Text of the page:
Posts Tagged ‘history’


I’m moving house for the second time in a week exactly. And after that I’m not moving for a while (fingers crossed). While moving twice in quick succession is stressful, I’ve taken advantage of the time packing to have a really good clear-out. So – bit of a longshot, but I thought I’d post these pretty niche (and nice) books up here in case anyone fancies them for cheaps. They’re all from my time studying German. Normal service to resume after this post.

If you’re interested in any of these books, please just drop me a line on email

Essentials of Modern German Grammar, J.A. Corbett
An Information to Transformational Grammars, Bach
Deutsch als Fremdsprache, Bach
German Language & Literature: Seven Essays, Weimar


Kabale und Liebe, Schiller
Das Urteil, Kafka
Paul Klee
Die Teuflin, Weldon


Checkpoint Charlie and the Wall, Sikorski/Laabs
Erfundene Wahrheit. Deutsche Geschichten.
The Ghosts of Berlin, Ladd


Der Zauberberg, Mann
Das Schloß, Kafka
(particularly useful if Stephanie Bird is still running the same 4th year UCL Literature class that I took)


Posted: July 25th, 2013
Categories: Read
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The Barbican

As with many great ideas, this one started in a pub. Chatting to Ivor, Kit and Oscar about architecture, we decided, along with Louisa and Joe via Twitter, that we would go on a tour of the Barbican. Having been to the Barbican arts centre many times for exhibits and films, the 90 minute tour gave an exceptional insight into the site’s history that as a visitor you cannot immediately grasp. I cannot recommend it enough – the tour guide was not only knowledgable, but passionate. He explained why the architecture style shouldn’t strictly be labelled brutalist, how the estate fosters a feeling of community – and thus exclusion for outsiders – without so much as a gate and the political tensions and context surrounding the 40 year project. I came away feeling both enriched and hungry to know more.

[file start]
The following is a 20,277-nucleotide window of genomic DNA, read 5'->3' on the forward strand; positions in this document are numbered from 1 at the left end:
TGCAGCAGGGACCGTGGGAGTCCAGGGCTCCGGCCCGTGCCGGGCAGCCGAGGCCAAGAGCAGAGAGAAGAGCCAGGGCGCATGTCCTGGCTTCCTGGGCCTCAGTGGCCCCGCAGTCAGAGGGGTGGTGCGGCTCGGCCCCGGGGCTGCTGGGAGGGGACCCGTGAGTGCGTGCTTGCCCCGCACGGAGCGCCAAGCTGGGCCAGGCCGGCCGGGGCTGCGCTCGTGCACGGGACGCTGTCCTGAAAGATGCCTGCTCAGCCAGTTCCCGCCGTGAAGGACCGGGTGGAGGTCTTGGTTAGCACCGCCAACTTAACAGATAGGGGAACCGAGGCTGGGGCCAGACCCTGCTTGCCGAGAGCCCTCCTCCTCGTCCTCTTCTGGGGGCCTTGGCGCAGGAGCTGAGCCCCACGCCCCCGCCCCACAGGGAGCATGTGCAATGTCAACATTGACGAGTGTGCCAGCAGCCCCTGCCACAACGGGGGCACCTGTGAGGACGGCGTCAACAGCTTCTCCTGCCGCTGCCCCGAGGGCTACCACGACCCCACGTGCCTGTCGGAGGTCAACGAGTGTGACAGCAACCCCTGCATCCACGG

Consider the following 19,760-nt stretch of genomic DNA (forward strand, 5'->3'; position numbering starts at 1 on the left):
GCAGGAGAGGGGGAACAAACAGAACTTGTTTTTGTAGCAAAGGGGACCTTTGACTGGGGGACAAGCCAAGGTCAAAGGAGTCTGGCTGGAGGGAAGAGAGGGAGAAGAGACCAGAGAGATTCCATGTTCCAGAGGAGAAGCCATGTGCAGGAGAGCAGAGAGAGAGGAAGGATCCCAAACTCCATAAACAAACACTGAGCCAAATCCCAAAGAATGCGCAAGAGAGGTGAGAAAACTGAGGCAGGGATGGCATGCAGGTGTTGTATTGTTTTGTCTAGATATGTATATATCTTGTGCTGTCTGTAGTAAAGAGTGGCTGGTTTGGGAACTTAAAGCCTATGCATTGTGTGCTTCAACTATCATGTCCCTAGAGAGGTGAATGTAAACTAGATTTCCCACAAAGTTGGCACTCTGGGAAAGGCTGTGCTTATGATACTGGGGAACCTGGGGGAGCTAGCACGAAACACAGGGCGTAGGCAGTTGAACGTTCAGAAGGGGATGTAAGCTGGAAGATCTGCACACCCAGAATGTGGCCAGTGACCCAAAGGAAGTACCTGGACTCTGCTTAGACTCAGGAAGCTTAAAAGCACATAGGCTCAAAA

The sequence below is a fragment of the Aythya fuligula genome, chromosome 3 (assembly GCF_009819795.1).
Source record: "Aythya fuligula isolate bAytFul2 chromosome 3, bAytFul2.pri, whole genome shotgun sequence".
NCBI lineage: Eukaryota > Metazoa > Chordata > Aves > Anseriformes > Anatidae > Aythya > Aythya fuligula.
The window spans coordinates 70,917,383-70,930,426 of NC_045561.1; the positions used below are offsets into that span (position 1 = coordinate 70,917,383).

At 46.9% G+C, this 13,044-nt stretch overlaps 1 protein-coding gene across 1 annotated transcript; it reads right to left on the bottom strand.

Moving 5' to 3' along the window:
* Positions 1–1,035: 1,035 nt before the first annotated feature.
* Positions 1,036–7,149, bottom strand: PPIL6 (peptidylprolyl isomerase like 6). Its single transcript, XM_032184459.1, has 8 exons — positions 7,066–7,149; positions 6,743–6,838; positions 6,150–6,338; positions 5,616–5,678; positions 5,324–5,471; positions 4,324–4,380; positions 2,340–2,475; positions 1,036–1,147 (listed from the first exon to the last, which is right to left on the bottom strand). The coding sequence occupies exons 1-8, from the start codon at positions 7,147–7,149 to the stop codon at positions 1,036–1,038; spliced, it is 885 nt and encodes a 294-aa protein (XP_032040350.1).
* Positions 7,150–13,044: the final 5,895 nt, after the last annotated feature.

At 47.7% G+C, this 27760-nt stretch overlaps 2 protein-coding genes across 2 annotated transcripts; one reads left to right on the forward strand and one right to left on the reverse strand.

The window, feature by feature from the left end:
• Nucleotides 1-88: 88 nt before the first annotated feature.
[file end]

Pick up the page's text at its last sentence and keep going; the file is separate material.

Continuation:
Here’s a sample of fun facts I learnt today:

The Barbican gets it name from the Latin barbecana, meaning fortified outpost, castle. This reflects its history as a site of great conflict and violence from Roman times onwards.

The site is now Grade II listed due to the coherence of the design which is dominated by semi circles and castle motifs, such as turrets and arrow slits.

While it’s well respected nowadays, the arts centre was in fact an afterthought in the design process. It opened in 1982.

The architects Chamberlin, Powell and Bon took planning officials on a tour of Europe to showcase their influences and stopped off at such cities as Berlin and Stockholm, but also, perhaps somewhat surprisingly, Venice. Something of the Italian Renaissance piazza culture can be felt in Ben Jonson Place and the front of the arts centre.

Originally the architects wanted to build a moat around the whole estate.

The conservatory is only open on Sundays and bank holidays, while the water fountains are turned off at 7pm every day so as to give residents a bit of peace and quiet.

You too can book an architecture tour of the Barbican here – I do recommend going when the sun is shining. It was a glorious day out.